A character who is vulnerable is good and even a badass can be vulnerable.
In the Secrets of Story, Bird brilliantly splits three aspects of hero/protagonists into three needs:
Believe – They have to feel like the character is real.
Care – The reader has to be emotionally engaged with the character’s journey.
Invest – The reader has to be into the character. Bird says this comes from active characters who are resourceful and aren’t like the other characters in the book.
Bird further goes on to say:
But it’s his first bit that interests me the most right now.
Humans are stunningly complex. We contradict ourselves. We don’t always make sense and to encapsulate all of that in a novel is pretty impossible, so we have to pick and choose the contradictions and details to highlight. How do you deal with that?
“A story is a record of how somebody deals with danger. One danger, for a simple story; a series of inter-related dangers, for one more complex.”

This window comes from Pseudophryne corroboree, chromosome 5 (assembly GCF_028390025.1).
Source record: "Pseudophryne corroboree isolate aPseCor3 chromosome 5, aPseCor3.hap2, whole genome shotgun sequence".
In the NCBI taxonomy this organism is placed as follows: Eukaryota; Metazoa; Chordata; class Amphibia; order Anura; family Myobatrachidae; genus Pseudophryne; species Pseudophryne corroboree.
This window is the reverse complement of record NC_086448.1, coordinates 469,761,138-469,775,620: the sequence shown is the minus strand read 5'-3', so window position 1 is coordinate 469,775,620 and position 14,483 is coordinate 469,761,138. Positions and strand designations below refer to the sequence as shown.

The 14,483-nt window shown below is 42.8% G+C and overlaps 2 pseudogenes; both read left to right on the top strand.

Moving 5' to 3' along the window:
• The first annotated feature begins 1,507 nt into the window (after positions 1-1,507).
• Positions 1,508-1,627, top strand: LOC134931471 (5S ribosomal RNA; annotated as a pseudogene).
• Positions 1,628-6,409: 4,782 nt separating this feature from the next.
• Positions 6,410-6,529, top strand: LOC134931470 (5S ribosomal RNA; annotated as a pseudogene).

He advocates developing your character only so much as it is needed to deal with the story or to ‘fulfill his function in the story. You give an impression and approximation of life, rather than attempting to duplicate life itself.”
Swain believes that character begin with a fragment and then the author adds more and more on to that character, individualizing her until she becomes more real, more believable.
That individualization occurs through free association and layering in observations and details. What begins as a fragment of an idea (guinea pig hero) becomes a believable, lovable character as the author “supplements” that fragment with “Thought and insight.”